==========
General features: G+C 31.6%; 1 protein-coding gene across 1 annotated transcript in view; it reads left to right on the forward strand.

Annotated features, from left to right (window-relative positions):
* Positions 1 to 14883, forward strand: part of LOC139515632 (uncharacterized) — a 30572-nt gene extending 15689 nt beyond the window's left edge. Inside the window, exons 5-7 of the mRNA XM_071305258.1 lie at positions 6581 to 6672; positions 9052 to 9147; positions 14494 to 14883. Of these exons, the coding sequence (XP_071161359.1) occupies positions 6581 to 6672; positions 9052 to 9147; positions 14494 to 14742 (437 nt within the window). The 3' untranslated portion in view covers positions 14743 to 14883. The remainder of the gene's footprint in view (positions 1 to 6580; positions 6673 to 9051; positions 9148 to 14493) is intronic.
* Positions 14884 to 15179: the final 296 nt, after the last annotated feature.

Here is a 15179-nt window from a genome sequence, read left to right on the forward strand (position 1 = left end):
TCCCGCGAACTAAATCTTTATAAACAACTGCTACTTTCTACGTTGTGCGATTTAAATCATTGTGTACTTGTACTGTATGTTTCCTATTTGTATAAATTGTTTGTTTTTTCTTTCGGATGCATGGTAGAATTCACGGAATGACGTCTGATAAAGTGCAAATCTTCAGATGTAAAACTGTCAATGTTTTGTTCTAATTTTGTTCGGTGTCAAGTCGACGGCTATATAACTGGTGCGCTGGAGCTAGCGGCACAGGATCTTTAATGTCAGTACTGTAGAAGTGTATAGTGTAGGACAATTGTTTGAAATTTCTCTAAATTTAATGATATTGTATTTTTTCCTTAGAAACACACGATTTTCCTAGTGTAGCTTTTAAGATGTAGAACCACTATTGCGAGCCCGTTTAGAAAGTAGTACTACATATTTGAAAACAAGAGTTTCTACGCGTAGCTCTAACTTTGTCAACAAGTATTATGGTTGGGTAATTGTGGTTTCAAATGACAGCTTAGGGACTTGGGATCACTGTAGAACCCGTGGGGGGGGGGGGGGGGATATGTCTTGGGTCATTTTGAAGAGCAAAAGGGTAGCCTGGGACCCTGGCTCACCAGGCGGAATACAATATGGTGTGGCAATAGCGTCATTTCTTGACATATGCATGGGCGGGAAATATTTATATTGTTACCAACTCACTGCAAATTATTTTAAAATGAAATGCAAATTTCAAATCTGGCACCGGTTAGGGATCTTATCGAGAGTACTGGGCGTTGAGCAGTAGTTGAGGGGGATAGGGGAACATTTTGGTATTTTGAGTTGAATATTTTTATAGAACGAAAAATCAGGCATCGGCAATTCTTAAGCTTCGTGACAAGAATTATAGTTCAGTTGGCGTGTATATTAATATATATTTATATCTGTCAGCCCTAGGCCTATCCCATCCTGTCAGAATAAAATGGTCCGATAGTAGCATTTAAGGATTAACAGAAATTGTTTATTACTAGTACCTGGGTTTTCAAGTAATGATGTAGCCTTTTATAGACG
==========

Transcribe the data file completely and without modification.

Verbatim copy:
General features: G+C 31.6%; 1 protein-coding gene across 1 annotated transcript in view; it reads left to right on the forward strand.

Annotated features, from left to right (window-relative positions):
* Positions 1 to 14883, forward strand: part of LOC139515632 (uncharacterized) — a 30572-nt gene extending 15689 nt beyond the window's left edge. Inside the window, exons 5-7 of the mRNA XM_071305258.1 lie at positions 6581 to 6672; positions 9052 to 9147; positions 14494 to 14883. Of these exons, the coding sequence (XP_071161359.1) occupies positions 6581 to 6672; positions 9052 to 9147; positions 14494 to 14742 (437 nt within the window). The 3' untranslated portion in view covers positions 14743 to 14883. The remainder of the gene's footprint in view (positions 1 to 6580; positions 6673 to 9051; positions 9148 to 14493) is intronic.
* Positions 14884 to 15179: the final 296 nt, after the last annotated feature.

Here is a 15179-nt window from a genome sequence, read left to right on the forward strand (position 1 = left end):
TCCCGCGAACTAAATCTTTATAAACAACTGCTACTTTCTACGTTGTGCGATTTAAATCATTGTGTACTTGTACTGTATGTTTCCTATTTGTATAAATTGTTTGTTTTTTCTTTCGGATGCATGGTAGAATTCACGGAATGACGTCTGATAAAGTGCAAATCTTCAGATGTAAAACTGTCAATGTTTTGTTCTAATTTTGTTCGGTGTCAAGTCGACGGCTATATAACTGGTGCGCTGGAGCTAGCGGCACAGGATCTTTAATGTCAGTACTGTAGAAGTGTATAGTGTAGGACAATTGTTTGAAATTTCTCTAAATTTAATGATATTGTATTTTTTCCTTAGAAACACACGATTTTCCTAGTGTAGCTTTTAAGATGTAGAACCACTATTGCGAGCCCGTTTAGAAAGTAGTACTACATATTTGAAAACAAGAGTTTCTACGCGTAGCTCTAACTTTGTCAACAAGTATTATGGTTGGGTAATTGTGGTTTCAAATGACAGCTTAGGGACTTGGGATCACTGTAGAACCCGTGGGGGGGGGGGGGGGGATATGTCTTGGGTCATTTTGAAGAGCAAAAGGGTAGCCTGGGACCCTGGCTCACCAGGCGGAATACAATATGGTGTGGCAATAGCGTCATTTCTTGACATATGCATGGGCGGGAAATATTTATATTGTTACCAACTCACTGCAAATTATTTTAAAATGAAATGCAAATTTCAAATCTGGCACCGGTTAGGGATCTTATCGAGAGTACTGGGCGTTGAGCAGTAGTTGAGGGGGATAGGGGAACATTTTGGTATTTTGAGTTGAATATTTTTATAGAACGAAAAATCAGGCATCGGCAATTCTTAAGCTTCGTGACAAGAATTATAGTTCAGTTGGCGTGTATATTAATATATATTTATATCTGTCAGCCCTAGGCCTATCCCATCCTGTCAGAATAAAATGGTCCGATAGTAGCATTTAAGGATTAACAGAAATTGTTTATTACTAGTACCTGGGTTTTCAAGTAATGATGTAGCCTTTTATAGACG